Monday morning I looked out our back door and I thought I was seeing things. A clematis bloom was peeking out from our raspberry canes. Nothing really unusual about our clematis plant blooming, we planted them years ago. The thing is, clematis plants bloom in late May, early June, not October 1st.
Yesterday I glanced out back, and there were two more flowers. I had to get pictures, just to prove it was true. Expect the unexpected and take time to smell the roses, erm, clematises.
Posted by VirtualWordsmith at 9:28 AM
Thursday, October 4, 2007
Five years ago today I got married, for the third time.
I figured "3rd time's the charm" or "3 strikes and y'ur out". It was a small wedding, 15 people in attendance, 6 of them being my husband and our 4 children. I wore black and red. He wore black khakis, a white button down shirt and a black blazer. My daugher and his son stood up for us (they were 12 and 11 years old). As I recall, there were face splitting grins all around as we said "I do."
The odds were stacked against us. My third marriage, his first marriage, 4 children to raise born of 4 different sets of parents, a small house and a small income. We committed to each other, committed to raising our 4 children together, committed to building a real life.
I won't lie, it hasn't been easy, there have been nights we've gone to bed royally pissed off at each other. There have been days when there were no words to be spoken - only quiet breathing and searching looks and palms turned up to the heavens.
There have also been days of absolute elation, peaceful calm and immense gratitude. We have built a family, grown gardens, cooked together and laughed together. He has taught me to be more gracious and accepting. I have taught him the joy of following things through to the end, and shared my love of reading with him.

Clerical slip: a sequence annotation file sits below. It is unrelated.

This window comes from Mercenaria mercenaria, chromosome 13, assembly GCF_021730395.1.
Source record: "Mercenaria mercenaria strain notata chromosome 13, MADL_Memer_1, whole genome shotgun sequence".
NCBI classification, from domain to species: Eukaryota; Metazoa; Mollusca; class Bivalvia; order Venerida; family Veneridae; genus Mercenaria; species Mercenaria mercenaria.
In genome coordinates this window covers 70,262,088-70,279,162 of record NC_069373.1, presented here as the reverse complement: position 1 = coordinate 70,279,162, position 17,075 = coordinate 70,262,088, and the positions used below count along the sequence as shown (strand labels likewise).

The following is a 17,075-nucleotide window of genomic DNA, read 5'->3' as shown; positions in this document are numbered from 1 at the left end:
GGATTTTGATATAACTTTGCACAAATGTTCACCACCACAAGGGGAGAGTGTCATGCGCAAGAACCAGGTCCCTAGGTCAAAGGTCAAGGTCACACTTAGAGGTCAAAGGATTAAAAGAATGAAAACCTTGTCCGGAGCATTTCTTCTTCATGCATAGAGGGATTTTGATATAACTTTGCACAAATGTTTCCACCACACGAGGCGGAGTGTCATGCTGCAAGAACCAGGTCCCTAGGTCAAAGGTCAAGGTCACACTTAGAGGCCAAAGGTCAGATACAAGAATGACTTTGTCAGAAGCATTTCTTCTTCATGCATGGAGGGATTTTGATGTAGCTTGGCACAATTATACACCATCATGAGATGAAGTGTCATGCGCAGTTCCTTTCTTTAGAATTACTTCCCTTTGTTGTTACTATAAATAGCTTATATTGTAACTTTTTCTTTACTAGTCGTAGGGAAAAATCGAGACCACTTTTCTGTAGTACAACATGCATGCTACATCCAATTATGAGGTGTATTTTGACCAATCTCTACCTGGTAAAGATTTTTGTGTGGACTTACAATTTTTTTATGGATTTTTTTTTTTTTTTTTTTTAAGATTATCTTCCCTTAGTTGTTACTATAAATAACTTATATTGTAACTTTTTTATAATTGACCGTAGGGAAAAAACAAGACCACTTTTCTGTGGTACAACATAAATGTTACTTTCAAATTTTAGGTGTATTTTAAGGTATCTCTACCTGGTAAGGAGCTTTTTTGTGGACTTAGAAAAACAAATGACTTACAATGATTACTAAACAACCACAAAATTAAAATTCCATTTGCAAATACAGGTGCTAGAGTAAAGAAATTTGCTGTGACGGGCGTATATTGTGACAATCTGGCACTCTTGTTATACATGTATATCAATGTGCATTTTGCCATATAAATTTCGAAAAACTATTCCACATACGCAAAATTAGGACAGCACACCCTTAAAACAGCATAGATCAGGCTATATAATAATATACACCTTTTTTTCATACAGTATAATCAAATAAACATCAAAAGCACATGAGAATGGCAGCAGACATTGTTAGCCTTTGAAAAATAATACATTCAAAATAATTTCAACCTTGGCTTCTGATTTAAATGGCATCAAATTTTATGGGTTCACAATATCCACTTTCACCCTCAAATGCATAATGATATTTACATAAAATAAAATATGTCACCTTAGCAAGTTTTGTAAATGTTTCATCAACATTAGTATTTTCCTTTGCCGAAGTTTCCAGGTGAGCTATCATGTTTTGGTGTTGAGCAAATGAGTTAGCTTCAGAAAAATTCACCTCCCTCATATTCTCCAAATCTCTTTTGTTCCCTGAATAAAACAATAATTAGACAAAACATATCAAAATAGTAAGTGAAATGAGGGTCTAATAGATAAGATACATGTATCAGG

We're best friends. We are each other's soft place to fall. He wakes me up when he leaves for work to tell me he loves me. I always say "I love you, too, and drive safe." I have never been happier.
Wednesday, October 3, 2007
Speaking of short stories, I was offered the chance to review one.
The Perfect Candidate
Wild Rose Press
Caroline Lakehurst is prepared for more challenging work and longer hours when she accepts an executive position. What she isn’t ready for is the time spent away from the man she loves. As her work quickly absorbs and overwhelms her, she grows concerned about her relationship. Little does she know a make it or break it interview is coming her way.
Tricia Ballad’s last name is perfect for her. This short story flows like a love song. The cadence is lovely and tempo builds, leading the reader toward the sweet last notes of the melody.
Coming soon to Wild Rose Press
Tuesday, October 2, 2007
Stephen King reported in on the state of the short story yesterday in The New York Times. He says it's alive but not necessarily well. Put his comments together with the report that 1 in 4 Americans didn't read a single book last year, and you might have an answer as to why.
Some of the best short stories I've read have been written by 6th graders. Twelve year olds aren't jaded. Creativity is something that comes naturally to kids. The teacher requests a short story about a blade of grass, and the kids come back with amazing tales. The online editor in their brain exists at that age, but they tend to ignore it.
Imagination and creativity used to be the backbone of our country. It would seem that imitation and regurgitation are the prevailing methods of production these days. When my kids are excited about an experience they've had, my immediate response to them lately is "Write it down! Spew it forth! Do not edit!" I want them to know the joy of stream of consciousness writing. Clean it up later - for now, just write!
Monday, October 1, 2007
ThursdayBram designed this banner and offered it up to everyone and anyone who wants to use it. Thanks!
I'm sure I've read books classified as "banned", but I don't know that I could name one. And even if I found a banned book that I haven't read, it would only cause me to get a copy, post haste.
If you create it, and then ban it, people will go out of their way to GET IT!